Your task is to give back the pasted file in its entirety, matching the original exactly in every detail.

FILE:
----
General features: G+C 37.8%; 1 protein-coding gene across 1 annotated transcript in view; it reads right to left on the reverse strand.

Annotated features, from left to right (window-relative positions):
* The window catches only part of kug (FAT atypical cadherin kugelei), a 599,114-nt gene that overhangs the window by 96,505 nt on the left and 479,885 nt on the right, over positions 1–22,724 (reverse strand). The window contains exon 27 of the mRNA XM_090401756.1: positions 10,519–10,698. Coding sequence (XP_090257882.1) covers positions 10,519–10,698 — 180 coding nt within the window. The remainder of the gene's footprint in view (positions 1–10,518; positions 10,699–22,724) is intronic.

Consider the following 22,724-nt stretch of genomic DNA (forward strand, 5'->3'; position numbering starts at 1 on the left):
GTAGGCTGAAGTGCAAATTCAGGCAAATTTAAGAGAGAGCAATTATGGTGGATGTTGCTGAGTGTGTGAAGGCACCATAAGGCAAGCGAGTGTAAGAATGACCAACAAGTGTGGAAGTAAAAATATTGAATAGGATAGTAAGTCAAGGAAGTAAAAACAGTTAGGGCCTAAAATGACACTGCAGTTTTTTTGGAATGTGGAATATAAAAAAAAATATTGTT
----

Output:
General features: G+C 37.8%; 1 protein-coding gene across 1 annotated transcript in view; it reads right to left on the reverse strand.

Annotated features, from left to right (window-relative positions):
* The window catches only part of kug (FAT atypical cadherin kugelei), a 599,114-nt gene that overhangs the window by 96,505 nt on the left and 479,885 nt on the right, over positions 1–22,724 (reverse strand). The window contains exon 27 of the mRNA XM_090401756.1: positions 10,519–10,698. Coding sequence (XP_090257882.1) covers positions 10,519–10,698 — 180 coding nt within the window. The remainder of the gene's footprint in view (positions 1–10,518; positions 10,699–22,724) is intronic.

Consider the following 22,724-nt stretch of genomic DNA (forward strand, 5'->3'; position numbering starts at 1 on the left):
GTAGGCTGAAGTGCAAATTCAGGCAAATTTAAGAGAGAGCAATTATGGTGGATGTTGCTGAGTGTGTGAAGGCACCATAAGGCAAGCGAGTGTAAGAATGACCAACAAGTGTGGAAGTAAAAATATTGAATAGGATAGTAAGTCAAGGAAGTAAAAACAGTTAGGGCCTAAAATGACACTGCAGTTTTTTTGGAATGTGGAATATAAAAAAAAATATTGTT